The entire airfield area is protected under the Natura 2000 network, i.e. Special Protection Area PLH060021. The Natura 2000 area in Świdnik is one of the largest protected areas established for the conservation of the spotted souslik in Poland. At the beginning of the twenty-first century, approx. 90% of the Polish souslik population (even several thousand individuals) lived in this colony15. Currently, the number of the spotted souslik in Poland is low, and the population in Świdnik in the years preceding the study and in the years of the study was about 200 individuals (detailed number in late summer: 2016–231; 2017–226; 2018–229; 2019–72; 2020–71). Such a population size meant that sousliks were not limited by overcrowding and could theoretically occupy any fragments of this extensive habitat.

Field study

In this study we did not use of experimental animals and did not capture the wild animals, so we did not need the approval of the ethics committee. The fields methods used in this study were carried out in accordance with conservation guidelines for the spotted souslik14 and were approved by the Regional Director of Environmental Protection in Lublin. We conducted a 3-year field study to collect material for validation of the results of remote detection of mole mounds using aerial images and machine learning. During the field study, each year, we located the nest burrows of all spotted sousliks living in the study area and the location of the mole mounds in relation to the souslik burrows according to the methodology described below.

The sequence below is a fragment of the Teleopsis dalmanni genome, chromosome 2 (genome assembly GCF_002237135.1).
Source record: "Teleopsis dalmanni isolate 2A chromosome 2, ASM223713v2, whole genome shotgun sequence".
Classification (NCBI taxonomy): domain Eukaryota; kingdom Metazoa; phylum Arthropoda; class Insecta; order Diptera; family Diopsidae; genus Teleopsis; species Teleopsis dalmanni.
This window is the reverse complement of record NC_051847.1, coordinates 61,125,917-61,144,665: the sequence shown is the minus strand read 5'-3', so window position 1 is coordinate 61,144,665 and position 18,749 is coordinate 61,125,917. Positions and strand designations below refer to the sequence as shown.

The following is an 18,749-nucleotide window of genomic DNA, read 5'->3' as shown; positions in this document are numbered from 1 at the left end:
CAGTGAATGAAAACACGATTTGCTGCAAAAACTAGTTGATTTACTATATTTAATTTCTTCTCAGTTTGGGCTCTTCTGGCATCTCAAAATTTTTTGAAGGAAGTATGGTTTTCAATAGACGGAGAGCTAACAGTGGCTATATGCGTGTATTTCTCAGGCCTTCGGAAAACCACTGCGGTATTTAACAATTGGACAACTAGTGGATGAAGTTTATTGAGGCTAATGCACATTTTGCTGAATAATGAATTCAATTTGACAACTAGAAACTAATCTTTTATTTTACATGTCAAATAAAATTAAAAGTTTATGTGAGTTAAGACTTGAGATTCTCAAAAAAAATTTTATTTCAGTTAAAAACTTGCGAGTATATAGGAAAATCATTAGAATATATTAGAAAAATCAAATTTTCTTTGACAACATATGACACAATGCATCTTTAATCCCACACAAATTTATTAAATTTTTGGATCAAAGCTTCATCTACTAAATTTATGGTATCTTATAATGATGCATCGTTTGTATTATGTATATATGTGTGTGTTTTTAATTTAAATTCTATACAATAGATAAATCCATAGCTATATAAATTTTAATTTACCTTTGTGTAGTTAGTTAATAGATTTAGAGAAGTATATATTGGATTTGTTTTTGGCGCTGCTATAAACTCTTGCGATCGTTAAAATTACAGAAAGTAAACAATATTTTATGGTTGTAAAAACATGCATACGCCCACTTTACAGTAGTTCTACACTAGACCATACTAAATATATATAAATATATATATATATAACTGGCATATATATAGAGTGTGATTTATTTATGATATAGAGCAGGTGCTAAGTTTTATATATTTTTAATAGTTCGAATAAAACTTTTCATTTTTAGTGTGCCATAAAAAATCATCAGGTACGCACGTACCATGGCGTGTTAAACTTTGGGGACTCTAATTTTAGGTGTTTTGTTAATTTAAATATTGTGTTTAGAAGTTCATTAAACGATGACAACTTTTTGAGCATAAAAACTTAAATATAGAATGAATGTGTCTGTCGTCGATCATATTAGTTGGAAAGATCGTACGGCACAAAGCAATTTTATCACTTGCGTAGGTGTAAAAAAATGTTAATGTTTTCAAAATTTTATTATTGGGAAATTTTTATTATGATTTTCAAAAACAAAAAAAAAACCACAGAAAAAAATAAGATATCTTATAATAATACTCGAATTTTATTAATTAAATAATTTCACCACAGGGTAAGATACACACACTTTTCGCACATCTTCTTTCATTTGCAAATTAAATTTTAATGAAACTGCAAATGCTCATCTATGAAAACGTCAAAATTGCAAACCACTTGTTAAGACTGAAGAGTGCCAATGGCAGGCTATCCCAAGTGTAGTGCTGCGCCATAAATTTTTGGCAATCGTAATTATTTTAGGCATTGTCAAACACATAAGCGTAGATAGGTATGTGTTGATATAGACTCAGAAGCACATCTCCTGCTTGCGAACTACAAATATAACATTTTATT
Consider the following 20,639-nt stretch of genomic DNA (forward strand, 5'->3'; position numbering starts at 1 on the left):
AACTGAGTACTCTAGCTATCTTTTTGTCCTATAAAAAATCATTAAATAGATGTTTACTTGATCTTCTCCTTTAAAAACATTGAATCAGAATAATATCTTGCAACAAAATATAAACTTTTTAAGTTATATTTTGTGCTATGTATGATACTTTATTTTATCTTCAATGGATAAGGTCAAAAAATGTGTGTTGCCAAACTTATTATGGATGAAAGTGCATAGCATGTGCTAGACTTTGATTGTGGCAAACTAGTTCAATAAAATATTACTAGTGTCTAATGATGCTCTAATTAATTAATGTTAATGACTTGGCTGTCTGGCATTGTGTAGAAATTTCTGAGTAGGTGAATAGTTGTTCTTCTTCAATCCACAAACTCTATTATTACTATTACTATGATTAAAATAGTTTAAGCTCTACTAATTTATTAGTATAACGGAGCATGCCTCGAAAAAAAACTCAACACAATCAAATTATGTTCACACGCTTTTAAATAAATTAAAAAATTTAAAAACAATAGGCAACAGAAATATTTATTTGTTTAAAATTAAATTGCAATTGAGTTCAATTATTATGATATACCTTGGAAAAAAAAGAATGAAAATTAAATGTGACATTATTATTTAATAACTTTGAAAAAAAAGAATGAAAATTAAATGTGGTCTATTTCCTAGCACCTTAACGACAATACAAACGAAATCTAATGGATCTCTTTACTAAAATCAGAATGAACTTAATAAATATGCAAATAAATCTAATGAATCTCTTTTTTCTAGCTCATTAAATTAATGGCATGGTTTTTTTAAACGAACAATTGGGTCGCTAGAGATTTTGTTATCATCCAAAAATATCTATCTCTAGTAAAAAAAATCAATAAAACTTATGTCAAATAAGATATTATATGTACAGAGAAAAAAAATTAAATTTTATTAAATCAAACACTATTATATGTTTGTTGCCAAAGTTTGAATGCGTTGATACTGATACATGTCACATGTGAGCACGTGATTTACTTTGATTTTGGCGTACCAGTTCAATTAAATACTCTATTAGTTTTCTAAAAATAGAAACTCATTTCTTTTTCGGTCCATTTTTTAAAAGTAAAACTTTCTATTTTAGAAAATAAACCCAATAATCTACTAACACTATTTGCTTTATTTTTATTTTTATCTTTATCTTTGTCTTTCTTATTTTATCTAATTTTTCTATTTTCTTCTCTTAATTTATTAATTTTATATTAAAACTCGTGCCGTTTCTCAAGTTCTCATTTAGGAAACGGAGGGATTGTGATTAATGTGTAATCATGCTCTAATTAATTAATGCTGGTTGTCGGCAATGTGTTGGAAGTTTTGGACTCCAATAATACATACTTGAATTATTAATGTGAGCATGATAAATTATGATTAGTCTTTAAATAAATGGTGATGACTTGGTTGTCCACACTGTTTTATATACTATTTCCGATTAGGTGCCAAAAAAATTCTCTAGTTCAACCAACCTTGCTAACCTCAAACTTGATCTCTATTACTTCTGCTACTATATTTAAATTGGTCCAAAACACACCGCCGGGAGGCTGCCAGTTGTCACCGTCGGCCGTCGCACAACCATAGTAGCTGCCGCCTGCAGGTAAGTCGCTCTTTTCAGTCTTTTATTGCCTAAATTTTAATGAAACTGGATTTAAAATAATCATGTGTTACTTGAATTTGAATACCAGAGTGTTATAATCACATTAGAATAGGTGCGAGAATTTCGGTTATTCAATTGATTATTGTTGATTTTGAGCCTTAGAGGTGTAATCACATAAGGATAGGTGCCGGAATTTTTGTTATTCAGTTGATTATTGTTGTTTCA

Field study of the spotted souslik

The study of the distribution and size of the spotted souslik population was carried out in spring (April–May) for three consecutive years, 2018–2020. A commonly used indicator for determining the number of sousliks is the monitoring of their burrows, and the principles of such monitoring are well described in the conservation guidelines14. Briefly, monitoring is carried out in two steps. First, trained observers inspect the entire area on foot and mark any souslik burrows found using a GPS receiver and/or physical markers (e.g. small flags). After all the burrows have been marked, the next step is to find out which of the burrows are inhabited by sousliks. For this purpose, early in the morning the entrances to the burrows found are blocked (using hay or straw) and, after a few hours, the observers check which burrows have been reopened. Since only one souslik inhabits one burrow in spring, it is assumed that the number of reopened burrows is a reliable indicator of the population size14,23. In comparative studies, this method was found to be the simplest and most reliable to assess the number and distribution of sousliks20. It is also important that this method does not require trapping and marking animals, hence it is minimally invasive. After determining the final number of inhabited souslik burrows, a layer was prepared in the QGIS program showing the distribution and number of souslik colonies in the study area in a given year.

Field study of the European mole occurrence